"By listening to what girls, their families and community leaders say, researchers can explore how people perceive the norms that pattern lives, and how they are - or are not - changing. These insights can be invaluable in challenging received wisdom about how gender norms affect adolescent girls in particular contexts."
This research and practice note adds to existing guidance available on the principles and ethics of conducting qualitative research with children and young people by drawing out some key pointers to bear in mind when undertaking qualitative research on gender norms with adolescent girls. It describes a step-by-step process for using 4 innovative or visual tools based on the Overseas Development Institute (ODI)'s experience of researching the impact of gender norms on adolescent girls in Ethiopia, Nepal, Uganda, and Viet Nam. It reflects on their experience of framing questions around social and gender norms, and links to the tools used throughout. The research note is part of the Department for International Development (DFID)-funded Knowledge to Action Resource Series 2015, which emerged from the 4-year programme Transforming the Lives of Adolescent Girls.
Concentrating primarily on tools used in the second year of the programme, which focused on gender norms related to child marriage and education, the note begins by outlining some key pointers for undertaking research with adolescent girls living in poverty. The process of developing a conceptual framework involves, in brief:
- Do a thorough literature review.
- Use each research tool as a guide, not a blueprint.
- Keep research instruments short and focused and try to avoid overlapping or repetitive questions.
- Include girls from different backgrounds and in different situations.
- Include girls' parents, grandparents, siblings, and other family and community members.
- Think through which issues are priorities for you to explore.
- Ask the obvious.
- Don't assume you know the answers to a given question.
- Use informal as well as formal sources of information.
- Manage expectations (explain clearly at the outset what the research team will (and will not) be doing).
- Manage "gatekeepers" - e.g., by carefully explaining the purpose and methodology of your fieldwork.
- Think through research ethics and how to protect your respondents.
- Engage stakeholders in the analysis process.
The next section provides guidance for how to frame questions about gender norms and adolescence. It includes a link to click on to hear Professor Grace Kyomuhendo Bantebya discussing the framing of questions about gender norms in Uganda. She suggests that it is helpful to ask about the kinds of things that people believe, practise, and are considered normal about a certain subject – in this case, marriage. Box 5 includes a series of questions that can help you find out about local norms and practices on age at marriage. Another link features Professor Bantebya discussing the importance of understanding the social institutions and groups of people that uphold gender norms in Uganda. These include the household, and two groups of people - elders and paternal aunts - who are often overlooked but who play an important role in upholding existing gender norms or enabling change. Throughout this section, there are concrete tips such as: Be mindful of people's incentives to present themselves in a good light, and be mindful of how people perceive adolescence and adolescent girls and boys. It is useful to triangulate among different respondents to get a full view of norms and how they operate.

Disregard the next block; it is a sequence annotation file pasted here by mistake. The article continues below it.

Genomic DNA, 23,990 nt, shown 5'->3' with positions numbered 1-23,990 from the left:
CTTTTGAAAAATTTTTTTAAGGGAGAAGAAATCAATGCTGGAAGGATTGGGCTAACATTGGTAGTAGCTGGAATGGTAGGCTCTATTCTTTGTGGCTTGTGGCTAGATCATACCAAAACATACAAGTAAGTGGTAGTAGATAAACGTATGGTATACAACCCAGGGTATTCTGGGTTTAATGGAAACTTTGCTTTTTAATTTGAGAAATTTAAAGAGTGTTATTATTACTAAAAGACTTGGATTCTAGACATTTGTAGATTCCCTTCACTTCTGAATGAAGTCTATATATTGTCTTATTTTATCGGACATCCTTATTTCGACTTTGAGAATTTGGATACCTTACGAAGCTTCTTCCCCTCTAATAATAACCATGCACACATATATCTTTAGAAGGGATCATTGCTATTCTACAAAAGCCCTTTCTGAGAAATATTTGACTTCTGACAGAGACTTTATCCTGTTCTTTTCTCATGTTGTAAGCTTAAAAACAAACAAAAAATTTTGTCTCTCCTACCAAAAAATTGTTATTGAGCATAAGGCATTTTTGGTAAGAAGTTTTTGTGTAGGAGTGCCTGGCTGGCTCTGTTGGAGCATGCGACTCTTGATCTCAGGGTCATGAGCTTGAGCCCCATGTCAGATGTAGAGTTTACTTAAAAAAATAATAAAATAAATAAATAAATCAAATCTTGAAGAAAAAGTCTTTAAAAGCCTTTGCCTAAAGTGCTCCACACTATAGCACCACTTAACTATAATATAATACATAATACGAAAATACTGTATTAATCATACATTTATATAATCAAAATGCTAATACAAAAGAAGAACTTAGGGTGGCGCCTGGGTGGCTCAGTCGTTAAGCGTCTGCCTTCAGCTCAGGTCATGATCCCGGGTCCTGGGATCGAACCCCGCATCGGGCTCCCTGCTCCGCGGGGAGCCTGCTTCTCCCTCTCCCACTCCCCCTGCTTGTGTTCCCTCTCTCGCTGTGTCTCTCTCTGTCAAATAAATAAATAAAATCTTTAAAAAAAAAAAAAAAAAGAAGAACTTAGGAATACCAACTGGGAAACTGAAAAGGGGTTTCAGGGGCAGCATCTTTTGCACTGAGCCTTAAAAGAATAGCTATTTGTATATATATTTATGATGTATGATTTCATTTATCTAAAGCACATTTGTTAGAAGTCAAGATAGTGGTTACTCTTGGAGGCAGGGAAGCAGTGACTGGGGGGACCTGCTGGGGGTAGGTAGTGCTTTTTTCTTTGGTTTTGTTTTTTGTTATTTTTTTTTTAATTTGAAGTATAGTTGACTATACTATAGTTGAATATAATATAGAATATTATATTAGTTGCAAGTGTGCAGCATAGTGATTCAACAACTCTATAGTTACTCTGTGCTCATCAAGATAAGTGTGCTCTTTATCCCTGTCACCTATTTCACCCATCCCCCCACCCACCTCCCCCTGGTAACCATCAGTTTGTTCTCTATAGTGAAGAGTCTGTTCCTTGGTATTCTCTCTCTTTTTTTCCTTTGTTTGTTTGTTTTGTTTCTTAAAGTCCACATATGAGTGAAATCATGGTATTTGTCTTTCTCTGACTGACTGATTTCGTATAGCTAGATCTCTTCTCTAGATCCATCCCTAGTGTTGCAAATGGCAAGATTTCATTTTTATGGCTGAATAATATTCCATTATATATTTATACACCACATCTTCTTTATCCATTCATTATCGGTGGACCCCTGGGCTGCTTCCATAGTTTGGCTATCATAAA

Table 1 (beginning on page 10) outlines some of the tools developed by the ODI research team, which were tailored for use in Ethiopia, Nepal, Uganda, and Viet Nam. The table summarises the purpose of each tool, describes which respondents were selected for interview and why, and has tips to help you get the best out of each tool. It includes some sample questions. For each tool, you can click through to the full set of questions used in the research.
An additional section explains how to implement 4 of these tools: group discussions (focusing on community mapping, body mapping, community timeline); intergenerational trios; marital networks; and outlier case studies. Specific stages are described in detail, with detailed examples.
Three steps are offered to put a research plan into action, including: (i) Build your team ("You should encourage research team members to be reflexive (that is, to consider the effect of their presence on what is being investigated.") and pilot the tool; (ii) develop a research plan and timeline, planning to use it flexibly; and (iii) do the field research.
The concluding pages of the note feature an annotated bibliography on ODI research outputs and literature providing guidance on how to involve children and adolescents in research, as well as a list of related resources.
ODI website, July 1 2016. Image credit: © Dao Hong Le, 2013